Correlation studies of prompt and afterglow emission from gamma-ray bursts (GRBs) between different spectral bands have been difficult to do in the past because few bursts had comprehensive and comparable afterglow measurements. In this paper we present a large and uniform data set for correlation analysis based on bursts detected by the Swift mission. For the first time, short and long bursts can be analyzed and compared. It is found for both classes that the optical, X-ray, and gamma-ray emission are linearly correlated, but with a large spread about the correlation line; stronger bursts tend to have brighter afterglow, and bursts with brighter X-ray afterglow tend to have brighter optical afterglow. Short bursts are, on average, weaker in both prompt and afterglow emission. No short bursts are seen with extremely low optical-to-X-ray ratios, as occurs for "dark" long bursts. Although statistics are still poor for short bursts, there is no evidence yet for a subgroup of short bursts with high extinction, as there is for long bursts. Long bursts are detected in the dark category in the same fraction as pre-Swift bursts. Interesting cases of long bursts that are detected in the optical, and yet have a low enough optical-to-X-ray ratio to be classified as dark, are discovered. For the prompt emission, short and long bursts have different average tracks on flux versus fluence plots. In Swift, GRB detections tend to be fiuence-limited for short bursts and flux-limited for long events.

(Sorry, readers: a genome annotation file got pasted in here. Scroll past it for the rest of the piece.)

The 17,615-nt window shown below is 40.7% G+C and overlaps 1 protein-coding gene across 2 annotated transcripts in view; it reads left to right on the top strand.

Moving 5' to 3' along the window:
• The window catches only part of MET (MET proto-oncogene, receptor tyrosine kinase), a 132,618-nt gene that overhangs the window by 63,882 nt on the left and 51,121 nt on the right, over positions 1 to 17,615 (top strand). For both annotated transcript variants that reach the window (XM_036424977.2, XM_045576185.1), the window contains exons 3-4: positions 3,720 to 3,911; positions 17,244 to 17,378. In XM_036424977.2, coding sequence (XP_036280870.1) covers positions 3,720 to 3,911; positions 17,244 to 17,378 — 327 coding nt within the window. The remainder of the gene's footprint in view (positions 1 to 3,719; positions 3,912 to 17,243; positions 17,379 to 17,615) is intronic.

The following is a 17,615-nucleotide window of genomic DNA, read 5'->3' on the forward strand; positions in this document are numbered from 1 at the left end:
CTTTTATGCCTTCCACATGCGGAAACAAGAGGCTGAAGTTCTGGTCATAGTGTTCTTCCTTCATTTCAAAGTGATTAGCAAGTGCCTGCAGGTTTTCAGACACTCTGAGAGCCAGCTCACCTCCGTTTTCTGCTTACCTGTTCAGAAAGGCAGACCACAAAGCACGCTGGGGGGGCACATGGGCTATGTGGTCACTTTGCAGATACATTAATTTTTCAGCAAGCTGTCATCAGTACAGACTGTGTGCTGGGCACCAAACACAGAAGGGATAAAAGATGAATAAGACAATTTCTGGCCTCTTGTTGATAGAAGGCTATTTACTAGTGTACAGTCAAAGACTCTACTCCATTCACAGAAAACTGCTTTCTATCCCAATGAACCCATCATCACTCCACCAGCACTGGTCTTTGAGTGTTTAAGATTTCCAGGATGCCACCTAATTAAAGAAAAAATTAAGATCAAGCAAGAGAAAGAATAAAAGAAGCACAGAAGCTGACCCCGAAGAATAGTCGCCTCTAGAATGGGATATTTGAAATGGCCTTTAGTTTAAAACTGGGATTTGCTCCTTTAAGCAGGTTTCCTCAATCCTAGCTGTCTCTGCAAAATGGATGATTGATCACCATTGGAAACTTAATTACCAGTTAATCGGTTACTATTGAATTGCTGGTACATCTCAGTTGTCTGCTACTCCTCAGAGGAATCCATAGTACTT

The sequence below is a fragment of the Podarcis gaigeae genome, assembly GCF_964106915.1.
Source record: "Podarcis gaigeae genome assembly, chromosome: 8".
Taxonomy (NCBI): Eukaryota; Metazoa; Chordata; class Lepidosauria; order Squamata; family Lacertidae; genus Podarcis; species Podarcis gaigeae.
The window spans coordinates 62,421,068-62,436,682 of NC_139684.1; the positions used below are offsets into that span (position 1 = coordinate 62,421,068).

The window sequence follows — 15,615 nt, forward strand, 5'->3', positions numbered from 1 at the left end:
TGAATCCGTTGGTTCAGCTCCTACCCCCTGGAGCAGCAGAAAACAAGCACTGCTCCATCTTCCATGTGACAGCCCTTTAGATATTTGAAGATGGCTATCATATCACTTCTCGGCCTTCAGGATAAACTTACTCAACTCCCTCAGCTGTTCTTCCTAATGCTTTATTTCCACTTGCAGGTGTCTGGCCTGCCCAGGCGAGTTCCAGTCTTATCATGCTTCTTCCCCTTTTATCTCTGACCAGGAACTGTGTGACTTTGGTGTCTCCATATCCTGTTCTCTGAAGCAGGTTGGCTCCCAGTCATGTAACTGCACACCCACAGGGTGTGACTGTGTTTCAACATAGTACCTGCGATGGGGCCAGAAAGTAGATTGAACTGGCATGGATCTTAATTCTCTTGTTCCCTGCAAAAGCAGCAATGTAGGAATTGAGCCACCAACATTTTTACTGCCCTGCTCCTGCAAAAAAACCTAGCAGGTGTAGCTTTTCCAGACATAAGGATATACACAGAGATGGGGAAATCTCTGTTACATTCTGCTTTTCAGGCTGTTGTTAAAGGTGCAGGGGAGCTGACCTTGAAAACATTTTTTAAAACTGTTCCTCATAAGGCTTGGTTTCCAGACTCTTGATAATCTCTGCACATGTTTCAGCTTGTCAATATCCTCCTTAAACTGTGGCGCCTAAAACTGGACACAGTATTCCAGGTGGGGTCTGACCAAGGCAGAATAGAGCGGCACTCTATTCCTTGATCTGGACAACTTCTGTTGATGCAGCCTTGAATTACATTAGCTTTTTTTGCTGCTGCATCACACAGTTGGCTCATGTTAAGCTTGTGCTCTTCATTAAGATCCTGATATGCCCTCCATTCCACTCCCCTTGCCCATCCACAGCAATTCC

All Science Journal Classification (ASJC) codes
- Astronomy and Astrophysics
- Space and Planetary Science